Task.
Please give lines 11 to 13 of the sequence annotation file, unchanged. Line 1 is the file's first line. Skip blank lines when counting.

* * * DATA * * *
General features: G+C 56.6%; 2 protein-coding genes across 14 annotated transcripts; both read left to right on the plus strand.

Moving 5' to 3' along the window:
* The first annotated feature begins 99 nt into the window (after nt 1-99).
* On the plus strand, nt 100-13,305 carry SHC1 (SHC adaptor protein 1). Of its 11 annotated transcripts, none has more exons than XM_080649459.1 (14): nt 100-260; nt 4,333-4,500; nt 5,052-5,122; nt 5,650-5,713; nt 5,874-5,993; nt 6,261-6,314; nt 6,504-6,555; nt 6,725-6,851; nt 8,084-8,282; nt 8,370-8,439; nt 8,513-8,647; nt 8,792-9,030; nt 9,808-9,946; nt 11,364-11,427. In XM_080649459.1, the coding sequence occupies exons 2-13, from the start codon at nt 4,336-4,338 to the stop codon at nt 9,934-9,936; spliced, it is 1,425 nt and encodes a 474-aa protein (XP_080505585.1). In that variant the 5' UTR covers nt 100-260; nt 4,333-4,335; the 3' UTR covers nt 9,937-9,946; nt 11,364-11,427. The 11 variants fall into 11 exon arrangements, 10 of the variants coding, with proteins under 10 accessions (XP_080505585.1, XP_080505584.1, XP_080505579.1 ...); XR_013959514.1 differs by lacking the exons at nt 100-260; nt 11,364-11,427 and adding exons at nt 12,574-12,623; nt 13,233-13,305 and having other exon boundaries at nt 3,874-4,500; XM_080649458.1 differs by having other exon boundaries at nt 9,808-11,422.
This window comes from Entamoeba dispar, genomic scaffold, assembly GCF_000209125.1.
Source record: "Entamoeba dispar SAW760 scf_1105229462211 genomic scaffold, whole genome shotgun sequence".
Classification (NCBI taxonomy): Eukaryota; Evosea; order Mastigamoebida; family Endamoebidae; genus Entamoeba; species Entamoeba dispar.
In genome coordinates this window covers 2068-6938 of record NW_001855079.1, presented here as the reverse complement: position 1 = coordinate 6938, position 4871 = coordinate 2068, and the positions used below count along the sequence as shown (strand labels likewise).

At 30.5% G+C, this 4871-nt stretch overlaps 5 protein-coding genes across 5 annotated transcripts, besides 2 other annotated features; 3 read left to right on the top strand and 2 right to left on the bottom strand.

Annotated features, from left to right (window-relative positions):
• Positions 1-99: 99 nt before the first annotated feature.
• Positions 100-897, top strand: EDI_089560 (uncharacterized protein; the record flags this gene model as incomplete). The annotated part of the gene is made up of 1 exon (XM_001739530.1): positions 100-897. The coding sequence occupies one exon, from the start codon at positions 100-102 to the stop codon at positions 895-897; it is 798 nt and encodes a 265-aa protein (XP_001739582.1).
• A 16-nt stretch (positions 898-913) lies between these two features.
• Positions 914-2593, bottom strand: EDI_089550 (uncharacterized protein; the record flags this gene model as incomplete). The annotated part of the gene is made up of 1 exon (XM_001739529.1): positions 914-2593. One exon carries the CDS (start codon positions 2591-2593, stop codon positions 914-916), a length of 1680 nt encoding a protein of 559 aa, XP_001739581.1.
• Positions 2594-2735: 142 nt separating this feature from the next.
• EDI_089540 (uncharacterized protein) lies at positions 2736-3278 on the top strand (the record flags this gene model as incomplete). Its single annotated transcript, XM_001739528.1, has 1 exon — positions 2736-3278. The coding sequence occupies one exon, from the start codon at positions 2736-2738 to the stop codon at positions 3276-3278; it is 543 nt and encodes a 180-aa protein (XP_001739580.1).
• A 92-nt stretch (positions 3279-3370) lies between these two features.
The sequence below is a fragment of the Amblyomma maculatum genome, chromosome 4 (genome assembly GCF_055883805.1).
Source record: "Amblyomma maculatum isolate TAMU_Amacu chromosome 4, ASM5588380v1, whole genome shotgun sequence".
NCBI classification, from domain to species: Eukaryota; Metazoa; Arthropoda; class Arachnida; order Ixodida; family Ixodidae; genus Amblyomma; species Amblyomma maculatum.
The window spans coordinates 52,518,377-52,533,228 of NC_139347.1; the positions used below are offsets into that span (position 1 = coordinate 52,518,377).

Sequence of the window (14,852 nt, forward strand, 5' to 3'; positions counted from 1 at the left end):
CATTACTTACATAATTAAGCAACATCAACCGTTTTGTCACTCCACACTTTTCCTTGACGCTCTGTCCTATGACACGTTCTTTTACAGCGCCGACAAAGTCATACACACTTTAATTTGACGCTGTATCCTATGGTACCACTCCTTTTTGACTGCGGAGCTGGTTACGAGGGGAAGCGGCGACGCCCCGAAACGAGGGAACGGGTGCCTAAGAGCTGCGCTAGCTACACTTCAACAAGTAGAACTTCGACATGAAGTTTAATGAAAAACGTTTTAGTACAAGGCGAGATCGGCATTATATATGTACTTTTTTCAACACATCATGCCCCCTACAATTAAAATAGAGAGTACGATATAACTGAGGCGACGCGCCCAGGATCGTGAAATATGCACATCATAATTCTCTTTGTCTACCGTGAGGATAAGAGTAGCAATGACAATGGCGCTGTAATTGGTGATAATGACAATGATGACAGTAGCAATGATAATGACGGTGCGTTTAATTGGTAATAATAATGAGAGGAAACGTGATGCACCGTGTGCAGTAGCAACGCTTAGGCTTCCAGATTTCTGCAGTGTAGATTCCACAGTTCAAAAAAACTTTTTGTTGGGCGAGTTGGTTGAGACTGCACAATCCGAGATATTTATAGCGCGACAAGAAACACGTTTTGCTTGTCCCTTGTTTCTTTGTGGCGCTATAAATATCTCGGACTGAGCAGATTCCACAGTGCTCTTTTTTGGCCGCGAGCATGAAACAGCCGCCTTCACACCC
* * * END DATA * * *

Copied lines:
• Positions 1-99: 99 nt before the first annotated feature.
• Positions 100-897, top strand: EDI_089560 (uncharacterized protein; the record flags this gene model as incomplete). The annotated part of the gene is made up of 1 exon (XM_001739530.1): positions 100-897. The coding sequence occupies one exon, from the start codon at positions 100-102 to the stop codon at positions 895-897; it is 798 nt and encodes a 265-aa protein (XP_001739582.1).
• A 16-nt stretch (positions 898-913) lies between these two features.